There will be a competitive Democratic primary in Iowa Senate district 49. Attorney and small business owner Dorothy O'Brien announced her candidacy today, less than a week after Rita Hart became the first Democrat to declare in this district.
Senate district 49 covers all of Clinton County and part of northern Scott County:
Bleeding Heartland posted background on Hart here. O'Brien's press release today covered her biography and priorities:
Dorothy O'Brien, an attorney and small business owner from Clinton announced today that she will run for election for Iowa Senate District 49. O'Brien is a Democrat.
"The economy isn't improving fast enough for working families in Eastern Iowa," O'Brien said. "We need good jobs and new initiatives to grow Main Street businesses. I'm a small business owner and advocate for Iowa workers. I believe my experience in working together with both sides to get things done is needed at the State Capitol today. And that's why I'm running for the Iowa Senate."
O'Brien added that her primary concerns are working with small business and employees to improve the state's economy; ensuring that families are paid fairly for a hard day's work; and restoring the high standards of excellence to Iowa's public schools.
"Getting the economy moving again means harnessing the creativity and ambition of small business with the hard work, intelligence and dedication of Iowa's workforce," O'Brien said. "And to do this we've got to make sure that our workforce is educated. Students and displaced workers need every educational opportunity available in order to get the 21st-century job training that today's employers need."
O'Brien founded Wide River Winery in 2005 and employs 14 people. She has served as President of the Clinton Symphony, President of the Clinton County Bar Association and on the Executive Board of the Scott County Bar Association. O'Brien was Legal Education Chair of the Iowa State Bar Association--Labor and Employment, and has volunteered as a trainer for high school students against sexual harassment. O'Brien was recognized with a Gold Key Award by the Clinton Community School District for her work as a volunteer mock trial coach. She is a frequent speaker at legal education seminars.
O'Brien has lived in Clinton County for 38 years. She and her husband C.H. Pelton live on a farm north of Clinton. They are the parents of 5 children: Ann Pelton, Elizabeth Quinn, Carol Pelton Balducci , Matthew Cardoni and Brent Pelton. O'Brien is an attorney who represents employees against large corporations. She has won employee benefits, unpaid wages and wrongful firing cases for her clients in a 27-year legal career.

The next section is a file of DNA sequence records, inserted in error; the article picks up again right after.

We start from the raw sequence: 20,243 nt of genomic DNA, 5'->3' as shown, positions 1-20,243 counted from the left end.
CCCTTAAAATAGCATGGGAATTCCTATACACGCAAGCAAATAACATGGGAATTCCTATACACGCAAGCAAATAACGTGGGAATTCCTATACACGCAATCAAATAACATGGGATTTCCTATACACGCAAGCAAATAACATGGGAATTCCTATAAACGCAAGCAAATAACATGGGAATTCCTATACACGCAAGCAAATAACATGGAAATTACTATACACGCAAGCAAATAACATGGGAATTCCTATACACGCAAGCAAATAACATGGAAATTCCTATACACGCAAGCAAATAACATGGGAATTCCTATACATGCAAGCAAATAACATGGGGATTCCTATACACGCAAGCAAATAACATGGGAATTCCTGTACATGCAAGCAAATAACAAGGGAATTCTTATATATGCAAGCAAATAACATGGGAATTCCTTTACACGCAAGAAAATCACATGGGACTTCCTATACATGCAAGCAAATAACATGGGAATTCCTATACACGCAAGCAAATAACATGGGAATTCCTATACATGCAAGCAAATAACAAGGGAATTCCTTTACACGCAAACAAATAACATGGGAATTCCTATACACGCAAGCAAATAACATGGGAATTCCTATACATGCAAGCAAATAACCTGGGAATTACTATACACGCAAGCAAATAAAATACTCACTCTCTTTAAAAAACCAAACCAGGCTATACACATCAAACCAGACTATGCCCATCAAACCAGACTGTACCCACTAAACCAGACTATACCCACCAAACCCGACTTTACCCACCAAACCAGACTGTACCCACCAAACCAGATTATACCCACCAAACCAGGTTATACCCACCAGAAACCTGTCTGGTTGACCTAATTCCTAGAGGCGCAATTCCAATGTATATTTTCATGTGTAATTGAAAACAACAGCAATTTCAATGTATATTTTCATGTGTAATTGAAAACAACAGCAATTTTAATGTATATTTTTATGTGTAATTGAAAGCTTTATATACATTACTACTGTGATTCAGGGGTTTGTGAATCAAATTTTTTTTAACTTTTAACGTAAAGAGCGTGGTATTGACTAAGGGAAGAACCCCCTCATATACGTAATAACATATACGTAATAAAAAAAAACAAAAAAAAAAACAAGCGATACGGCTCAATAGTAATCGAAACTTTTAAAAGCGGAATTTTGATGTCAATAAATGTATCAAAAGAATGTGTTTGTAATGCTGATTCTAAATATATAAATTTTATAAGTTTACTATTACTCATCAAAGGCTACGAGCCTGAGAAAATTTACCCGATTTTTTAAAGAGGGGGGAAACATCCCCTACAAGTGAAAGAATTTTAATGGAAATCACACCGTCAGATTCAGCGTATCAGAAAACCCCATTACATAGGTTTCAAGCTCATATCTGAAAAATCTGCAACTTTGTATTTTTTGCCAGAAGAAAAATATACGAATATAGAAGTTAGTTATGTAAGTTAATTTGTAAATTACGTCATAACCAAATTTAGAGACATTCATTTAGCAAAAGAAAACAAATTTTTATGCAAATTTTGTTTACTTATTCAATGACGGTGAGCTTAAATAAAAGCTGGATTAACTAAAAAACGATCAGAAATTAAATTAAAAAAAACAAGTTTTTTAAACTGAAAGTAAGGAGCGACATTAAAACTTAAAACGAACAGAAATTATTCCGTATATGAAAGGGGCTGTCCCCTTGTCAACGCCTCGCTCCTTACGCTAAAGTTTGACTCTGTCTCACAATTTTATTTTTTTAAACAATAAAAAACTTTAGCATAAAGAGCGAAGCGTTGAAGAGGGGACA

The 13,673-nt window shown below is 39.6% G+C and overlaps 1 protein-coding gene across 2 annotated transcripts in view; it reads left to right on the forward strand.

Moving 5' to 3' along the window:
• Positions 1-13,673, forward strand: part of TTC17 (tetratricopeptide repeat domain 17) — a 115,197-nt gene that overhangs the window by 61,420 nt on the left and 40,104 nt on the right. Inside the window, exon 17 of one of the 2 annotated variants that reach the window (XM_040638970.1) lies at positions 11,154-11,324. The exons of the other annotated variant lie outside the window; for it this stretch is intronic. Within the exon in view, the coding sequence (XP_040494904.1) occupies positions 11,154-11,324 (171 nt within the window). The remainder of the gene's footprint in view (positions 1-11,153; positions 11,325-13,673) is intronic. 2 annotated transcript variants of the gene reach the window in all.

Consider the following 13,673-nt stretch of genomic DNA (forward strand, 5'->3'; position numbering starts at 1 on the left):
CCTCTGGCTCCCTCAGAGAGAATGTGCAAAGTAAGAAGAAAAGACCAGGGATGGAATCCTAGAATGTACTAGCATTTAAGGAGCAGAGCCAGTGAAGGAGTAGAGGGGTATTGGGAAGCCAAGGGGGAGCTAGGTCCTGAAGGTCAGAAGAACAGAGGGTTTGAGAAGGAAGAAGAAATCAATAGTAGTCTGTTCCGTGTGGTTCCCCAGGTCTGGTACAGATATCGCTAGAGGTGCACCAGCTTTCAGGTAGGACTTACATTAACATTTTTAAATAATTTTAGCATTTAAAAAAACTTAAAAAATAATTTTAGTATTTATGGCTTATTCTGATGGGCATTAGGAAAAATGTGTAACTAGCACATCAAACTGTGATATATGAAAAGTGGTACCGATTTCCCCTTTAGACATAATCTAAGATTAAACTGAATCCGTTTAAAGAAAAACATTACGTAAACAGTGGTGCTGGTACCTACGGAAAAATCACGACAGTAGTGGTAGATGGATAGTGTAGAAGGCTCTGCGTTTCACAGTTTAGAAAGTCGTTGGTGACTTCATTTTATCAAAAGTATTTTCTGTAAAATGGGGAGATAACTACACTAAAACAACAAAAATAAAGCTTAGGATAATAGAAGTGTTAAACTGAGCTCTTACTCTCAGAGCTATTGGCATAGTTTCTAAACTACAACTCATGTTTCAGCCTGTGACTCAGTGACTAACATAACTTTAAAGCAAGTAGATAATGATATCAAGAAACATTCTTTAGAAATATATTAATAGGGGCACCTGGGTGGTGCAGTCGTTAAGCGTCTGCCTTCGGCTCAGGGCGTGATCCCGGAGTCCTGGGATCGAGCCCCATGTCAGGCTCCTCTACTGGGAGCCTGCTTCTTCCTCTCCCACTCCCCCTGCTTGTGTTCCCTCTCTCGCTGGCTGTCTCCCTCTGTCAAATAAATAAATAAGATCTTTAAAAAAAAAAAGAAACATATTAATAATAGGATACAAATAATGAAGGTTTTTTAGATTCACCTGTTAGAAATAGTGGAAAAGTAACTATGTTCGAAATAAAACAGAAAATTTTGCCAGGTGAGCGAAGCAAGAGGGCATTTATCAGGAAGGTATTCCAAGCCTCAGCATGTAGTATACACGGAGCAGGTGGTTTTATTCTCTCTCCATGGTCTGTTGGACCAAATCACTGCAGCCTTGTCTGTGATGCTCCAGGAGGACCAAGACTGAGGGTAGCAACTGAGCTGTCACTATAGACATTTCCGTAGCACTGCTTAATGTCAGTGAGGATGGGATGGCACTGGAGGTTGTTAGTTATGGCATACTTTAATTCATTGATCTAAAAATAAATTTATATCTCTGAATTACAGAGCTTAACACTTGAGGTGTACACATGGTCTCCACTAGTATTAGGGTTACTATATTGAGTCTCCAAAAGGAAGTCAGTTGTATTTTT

O'Brien noted that while some cases must be fought to the end, the vast majority are resolved through negotiations. Listening, compromise and negotiation are how the legislature should work.
"I think the best way to learn is by listening," O'Brien added. "I want to hear from anyone with a concern or a good idea for moving our community forward. Please contact me at (563) 340-5678 or email to email@example.com"
I wouldn't be surprised to see more Democrats join this race before the filing deadline for state legislative candidates in March. Four Democrats competed to represent the old Senate district 13 (containing Clinton County) in 2010. Having multiple candidates pounding the pavement before the June primary should help Democrats in the general election, as long as the primary campaign doesn't turn extremely negative.
I asked O'Brien today how she would make the case to primary voters who have more than one Democrat to choose from in Senate district 49. She said her "experience speaks volumes" and cited her work managing small businesses in particular. Looking ahead to a possible general election campaign against a Republican who will also emphasize small businesses and job creation, O'Brien said that Democrats have a "proven better agenda" for running "smart government" and improving the economy. She added that she is a "pragmatic" person and would be willing to negotiate to find common ground with legislators on the other side.
The winner of the Democratic primary in the new Senate district 49 should be favored against likely Republican nominee Andrew Naeve, the GOP candidate who almost won the old Senate district 13 in 2010. As of April 2011, the new district 49 contained 13,524 registered Democrats, 10,139 Republicans and 16,918 no-party voters. Democratic turnout in a presidential election year should be higher than it was in 2010, unless the Iowa Democratic Party's coordinated GOTV campaign is a total failure.
Share any relevant thoughts in this thread.